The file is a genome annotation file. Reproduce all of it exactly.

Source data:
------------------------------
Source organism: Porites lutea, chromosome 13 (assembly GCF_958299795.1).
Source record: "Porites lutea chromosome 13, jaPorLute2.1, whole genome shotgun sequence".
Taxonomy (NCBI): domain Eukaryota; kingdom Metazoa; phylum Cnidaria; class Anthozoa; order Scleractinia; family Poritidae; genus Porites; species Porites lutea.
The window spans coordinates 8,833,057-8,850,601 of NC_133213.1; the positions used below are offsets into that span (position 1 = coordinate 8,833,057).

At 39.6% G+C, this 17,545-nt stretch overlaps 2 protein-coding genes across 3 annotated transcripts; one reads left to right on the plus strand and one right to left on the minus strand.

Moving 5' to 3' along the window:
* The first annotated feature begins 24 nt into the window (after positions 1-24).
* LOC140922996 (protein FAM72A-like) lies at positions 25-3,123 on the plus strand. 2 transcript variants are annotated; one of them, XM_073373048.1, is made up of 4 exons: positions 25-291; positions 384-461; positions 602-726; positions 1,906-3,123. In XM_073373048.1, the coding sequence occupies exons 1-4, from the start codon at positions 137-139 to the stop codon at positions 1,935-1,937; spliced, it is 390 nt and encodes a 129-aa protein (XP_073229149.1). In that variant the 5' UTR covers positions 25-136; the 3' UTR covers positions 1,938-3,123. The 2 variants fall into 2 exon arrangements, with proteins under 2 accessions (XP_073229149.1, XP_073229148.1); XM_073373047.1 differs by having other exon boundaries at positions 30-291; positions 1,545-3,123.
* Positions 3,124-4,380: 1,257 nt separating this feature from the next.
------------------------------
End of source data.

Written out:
Source organism: Porites lutea, chromosome 13 (assembly GCF_958299795.1).
Source record: "Porites lutea chromosome 13, jaPorLute2.1, whole genome shotgun sequence".
Taxonomy (NCBI): domain Eukaryota; kingdom Metazoa; phylum Cnidaria; class Anthozoa; order Scleractinia; family Poritidae; genus Porites; species Porites lutea.
The window spans coordinates 8,833,057-8,850,601 of NC_133213.1; the positions used below are offsets into that span (position 1 = coordinate 8,833,057).

At 39.6% G+C, this 17,545-nt stretch overlaps 2 protein-coding genes across 3 annotated transcripts; one reads left to right on the plus strand and one right to left on the minus strand.

Moving 5' to 3' along the window:
* The first annotated feature begins 24 nt into the window (after positions 1-24).
* LOC140922996 (protein FAM72A-like) lies at positions 25-3,123 on the plus strand. 2 transcript variants are annotated; one of them, XM_073373048.1, is made up of 4 exons: positions 25-291; positions 384-461; positions 602-726; positions 1,906-3,123. In XM_073373048.1, the coding sequence occupies exons 1-4, from the start codon at positions 137-139 to the stop codon at positions 1,935-1,937; spliced, it is 390 nt and encodes a 129-aa protein (XP_073229149.1). In that variant the 5' UTR covers positions 25-136; the 3' UTR covers positions 1,938-3,123. The 2 variants fall into 2 exon arrangements, with proteins under 2 accessions (XP_073229149.1, XP_073229148.1); XM_073373047.1 differs by having other exon boundaries at positions 30-291; positions 1,545-3,123.
* Positions 3,124-4,380: 1,257 nt separating this feature from the next.